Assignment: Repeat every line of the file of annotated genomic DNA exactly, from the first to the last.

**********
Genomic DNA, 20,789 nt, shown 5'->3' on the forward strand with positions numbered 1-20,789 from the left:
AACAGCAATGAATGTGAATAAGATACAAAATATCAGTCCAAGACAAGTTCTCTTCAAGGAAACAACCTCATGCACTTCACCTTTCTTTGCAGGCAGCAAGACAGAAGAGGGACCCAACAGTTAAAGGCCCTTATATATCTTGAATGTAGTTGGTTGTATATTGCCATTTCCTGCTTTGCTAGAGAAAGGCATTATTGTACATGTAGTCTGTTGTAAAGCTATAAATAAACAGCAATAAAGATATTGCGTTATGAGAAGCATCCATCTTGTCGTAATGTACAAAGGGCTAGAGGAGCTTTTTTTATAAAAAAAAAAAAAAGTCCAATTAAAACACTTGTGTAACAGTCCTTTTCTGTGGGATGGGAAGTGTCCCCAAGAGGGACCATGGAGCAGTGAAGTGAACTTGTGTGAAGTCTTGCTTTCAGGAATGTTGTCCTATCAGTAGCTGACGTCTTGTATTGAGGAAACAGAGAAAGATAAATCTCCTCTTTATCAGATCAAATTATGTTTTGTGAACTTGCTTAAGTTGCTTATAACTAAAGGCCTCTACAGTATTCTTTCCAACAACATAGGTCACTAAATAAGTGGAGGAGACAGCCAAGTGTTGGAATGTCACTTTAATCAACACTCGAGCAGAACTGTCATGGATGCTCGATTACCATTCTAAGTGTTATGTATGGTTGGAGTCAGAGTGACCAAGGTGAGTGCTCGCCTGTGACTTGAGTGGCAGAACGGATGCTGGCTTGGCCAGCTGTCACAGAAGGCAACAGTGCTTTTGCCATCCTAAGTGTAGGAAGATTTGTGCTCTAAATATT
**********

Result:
Genomic DNA, 20,789 nt, shown 5'->3' on the forward strand with positions numbered 1-20,789 from the left:
AACAGCAATGAATGTGAATAAGATACAAAATATCAGTCCAAGACAAGTTCTCTTCAAGGAAACAACCTCATGCACTTCACCTTTCTTTGCAGGCAGCAAGACAGAAGAGGGACCCAACAGTTAAAGGCCCTTATATATCTTGAATGTAGTTGGTTGTATATTGCCATTTCCTGCTTTGCTAGAGAAAGGCATTATTGTACATGTAGTCTGTTGTAAAGCTATAAATAAACAGCAATAAAGATATTGCGTTATGAGAAGCATCCATCTTGTCGTAATGTACAAAGGGCTAGAGGAGCTTTTTTTATAAAAAAAAAAAAAAGTCCAATTAAAACACTTGTGTAACAGTCCTTTTCTGTGGGATGGGAAGTGTCCCCAAGAGGGACCATGGAGCAGTGAAGTGAACTTGTGTGAAGTCTTGCTTTCAGGAATGTTGTCCTATCAGTAGCTGACGTCTTGTATTGAGGAAACAGAGAAAGATAAATCTCCTCTTTATCAGATCAAATTATGTTTTGTGAACTTGCTTAAGTTGCTTATAACTAAAGGCCTCTACAGTATTCTTTCCAACAACATAGGTCACTAAATAAGTGGAGGAGACAGCCAAGTGTTGGAATGTCACTTTAATCAACACTCGAGCAGAACTGTCATGGATGCTCGATTACCATTCTAAGTGTTATGTATGGTTGGAGTCAGAGTGACCAAGGTGAGTGCTCGCCTGTGACTTGAGTGGCAGAACGGATGCTGGCTTGGCCAGCTGTCACAGAAGGCAACAGTGCTTTTGCCATCCTAAGTGTAGGAAGATTTGTGCTCTAAATATT